HILTON HEAD ISLAND, S.C. – When golf was shelved in March by COVID-19, there was no shortage of flash points for players and the PGA Tour. From driver testing and something called “CT creep” to a proposed world tour that was actively wooing the game’s top players away from the Tour, it was an interesting time for golf.
But with the pandemic having quickly quieted all of those conversations, there is one pre-coronavirus topic that desperately needs to be revisited: slow play.
Originally scheduled for April, this week’s RBC Heritage was supposed to be the first event played using the Tour’s new and improved pace-of-play policy. Needless to say, that's no longer the case.
First, some background. The circuit was very much driven to overhauling its policy on pace of play after social-media outrage last year overshadowed The Northern Trust and backed Bryson DeChambeau into a slow-play corner. The response from the Tour, the most comprehensive rethinking of pace of play in decades, called for drastically increased fines, an expansion of the policy’s focus from groups to individuals and an evolving list that identified the circuit’s slowest 10 percent based on ShotLink data.
The egregiously slowest were going to be watched and timed and, many believe, finally penalized for holding up their fellow competitors – and it was all going to happen at Harbour Town.
But the current plan is to start the new pace-of-play policy next season.
RBC Heritage: Full-field tee times | Full coverage
Tour officials will tell you that it’s classic courses such as Harbour Town and last week’s stop at Colonial, which were routed for ease of play, that cast a spotlight on the slowest because there’s nowhere for them to hide.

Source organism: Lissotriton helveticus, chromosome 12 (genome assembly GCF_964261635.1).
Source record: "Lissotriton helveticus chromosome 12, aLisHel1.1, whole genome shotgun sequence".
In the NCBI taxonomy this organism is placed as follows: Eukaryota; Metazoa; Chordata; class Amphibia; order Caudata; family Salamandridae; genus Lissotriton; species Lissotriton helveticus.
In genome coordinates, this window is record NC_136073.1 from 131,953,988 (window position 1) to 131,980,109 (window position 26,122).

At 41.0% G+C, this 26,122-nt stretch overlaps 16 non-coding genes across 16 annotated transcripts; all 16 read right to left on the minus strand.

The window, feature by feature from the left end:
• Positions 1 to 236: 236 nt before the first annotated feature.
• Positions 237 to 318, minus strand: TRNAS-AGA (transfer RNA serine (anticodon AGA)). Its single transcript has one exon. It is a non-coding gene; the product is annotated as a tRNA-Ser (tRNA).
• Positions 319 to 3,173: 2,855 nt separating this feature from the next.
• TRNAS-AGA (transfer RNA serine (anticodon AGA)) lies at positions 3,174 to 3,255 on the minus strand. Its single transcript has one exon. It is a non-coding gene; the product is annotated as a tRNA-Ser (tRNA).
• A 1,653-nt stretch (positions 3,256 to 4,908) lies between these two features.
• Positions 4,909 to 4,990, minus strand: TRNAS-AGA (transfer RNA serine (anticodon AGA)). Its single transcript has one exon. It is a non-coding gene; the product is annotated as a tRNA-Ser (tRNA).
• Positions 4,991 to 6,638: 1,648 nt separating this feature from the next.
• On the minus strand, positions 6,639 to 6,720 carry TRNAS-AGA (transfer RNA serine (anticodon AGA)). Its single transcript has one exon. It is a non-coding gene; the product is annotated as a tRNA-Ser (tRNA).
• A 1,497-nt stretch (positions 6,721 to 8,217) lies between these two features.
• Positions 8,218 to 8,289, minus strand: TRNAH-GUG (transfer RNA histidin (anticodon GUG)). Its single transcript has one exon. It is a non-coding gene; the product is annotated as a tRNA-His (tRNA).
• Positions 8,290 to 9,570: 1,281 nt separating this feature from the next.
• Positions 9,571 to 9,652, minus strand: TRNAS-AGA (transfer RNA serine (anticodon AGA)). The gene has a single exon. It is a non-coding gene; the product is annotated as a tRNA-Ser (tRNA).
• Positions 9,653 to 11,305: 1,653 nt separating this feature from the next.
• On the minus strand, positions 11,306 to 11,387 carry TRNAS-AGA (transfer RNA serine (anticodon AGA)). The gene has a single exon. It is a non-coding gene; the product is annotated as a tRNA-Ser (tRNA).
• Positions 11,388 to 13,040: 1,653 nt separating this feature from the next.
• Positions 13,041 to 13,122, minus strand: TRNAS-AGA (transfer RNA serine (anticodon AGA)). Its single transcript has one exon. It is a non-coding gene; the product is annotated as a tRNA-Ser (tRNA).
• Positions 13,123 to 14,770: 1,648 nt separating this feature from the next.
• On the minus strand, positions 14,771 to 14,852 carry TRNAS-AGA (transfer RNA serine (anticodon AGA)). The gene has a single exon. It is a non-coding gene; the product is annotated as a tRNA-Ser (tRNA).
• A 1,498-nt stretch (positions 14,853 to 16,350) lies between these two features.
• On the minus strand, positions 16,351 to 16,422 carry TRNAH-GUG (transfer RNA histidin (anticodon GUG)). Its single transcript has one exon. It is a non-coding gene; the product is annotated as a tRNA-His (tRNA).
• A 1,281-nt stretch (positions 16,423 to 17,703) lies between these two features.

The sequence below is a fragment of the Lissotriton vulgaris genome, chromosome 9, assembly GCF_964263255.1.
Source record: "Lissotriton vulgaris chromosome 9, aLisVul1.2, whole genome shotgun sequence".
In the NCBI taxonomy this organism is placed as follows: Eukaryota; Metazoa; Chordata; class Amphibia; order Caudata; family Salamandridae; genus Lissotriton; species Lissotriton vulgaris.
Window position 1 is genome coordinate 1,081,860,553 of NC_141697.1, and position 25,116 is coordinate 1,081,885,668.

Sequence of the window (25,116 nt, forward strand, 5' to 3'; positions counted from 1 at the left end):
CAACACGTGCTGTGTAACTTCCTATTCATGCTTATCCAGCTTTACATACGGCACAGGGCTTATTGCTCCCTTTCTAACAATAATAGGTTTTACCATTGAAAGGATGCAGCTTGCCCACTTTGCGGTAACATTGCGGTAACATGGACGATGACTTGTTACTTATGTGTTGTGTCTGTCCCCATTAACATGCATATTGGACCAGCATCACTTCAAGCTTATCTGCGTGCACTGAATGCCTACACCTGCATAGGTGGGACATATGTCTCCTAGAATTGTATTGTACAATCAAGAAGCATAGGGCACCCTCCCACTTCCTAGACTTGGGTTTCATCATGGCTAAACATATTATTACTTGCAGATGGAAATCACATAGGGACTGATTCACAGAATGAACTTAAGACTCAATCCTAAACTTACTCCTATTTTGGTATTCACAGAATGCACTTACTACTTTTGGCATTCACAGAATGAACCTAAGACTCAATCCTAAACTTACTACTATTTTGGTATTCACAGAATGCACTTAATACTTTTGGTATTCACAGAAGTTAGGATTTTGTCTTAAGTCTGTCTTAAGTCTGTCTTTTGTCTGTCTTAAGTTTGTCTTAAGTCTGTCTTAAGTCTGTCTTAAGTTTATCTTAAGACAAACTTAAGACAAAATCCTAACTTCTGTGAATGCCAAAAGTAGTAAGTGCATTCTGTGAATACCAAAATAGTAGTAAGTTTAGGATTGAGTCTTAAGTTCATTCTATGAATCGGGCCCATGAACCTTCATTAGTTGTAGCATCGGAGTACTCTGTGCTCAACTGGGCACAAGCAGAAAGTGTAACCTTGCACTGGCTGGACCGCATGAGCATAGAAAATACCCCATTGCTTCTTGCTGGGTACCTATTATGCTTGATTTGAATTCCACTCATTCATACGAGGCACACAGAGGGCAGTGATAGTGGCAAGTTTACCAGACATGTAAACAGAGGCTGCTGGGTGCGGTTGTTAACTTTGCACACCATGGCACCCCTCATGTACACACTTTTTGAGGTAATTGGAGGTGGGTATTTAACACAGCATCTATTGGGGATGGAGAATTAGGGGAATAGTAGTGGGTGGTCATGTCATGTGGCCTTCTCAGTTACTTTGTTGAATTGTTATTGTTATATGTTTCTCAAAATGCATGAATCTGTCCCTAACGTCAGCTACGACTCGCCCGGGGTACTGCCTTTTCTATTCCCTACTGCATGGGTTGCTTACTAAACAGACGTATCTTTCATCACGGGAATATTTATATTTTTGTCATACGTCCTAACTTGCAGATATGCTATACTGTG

That Harbour Town is now the second event on the circuit’s comeback tour is moderately ironic. A course that’s known for a relatively fast pace of play will likely be mired in gridlock this week with a field that’s swelled to 154 players.
In normal years, the Heritage field is just 132 players, but the Tour to expand that number to 144, and an increased number of past champions only added to what promises to be a long week.
“Any time our fields are bigger, it seems like it slows play down by 10 or 15 minutes per round per group,” Webb Simpson said. “There's going to be some waits at the turn. [Nos.] 2 and 5 are short par 5s. I think the front nine will probably play a lot slower than the back nine, but no complaints here.”
The quaint tournament that’s forged a reputation of relaxation and ease as the traditional post-Masters stop will more resemble rush-hour congestion for at least the first two days. Officials had to expand the locker room to accommodate the additional players and even considered co-opting the adjacent Plantation Club driving range for additional space.
Given the mountain of challenges the Tour currently faces, from COVID-19 testing to the logistical concerns of creating a weekly “bubble,” perhaps slow play should remain on the backburner.
But with first and second rounds drifting well past the five-hour mark at last week’s Charles Schwab Challenge, plus a continued intolerance for slow play by those on social media, the same distractions that forced the Tour’s hand last year are sure to resurface.
The need for the Tour to get back to the business as soon as possible was always going to be the top priority for the Tour, but just as slow play was concerning enough to prompt a policy overhaul last year, it should still be important enough to implement those changes sooner rather than later.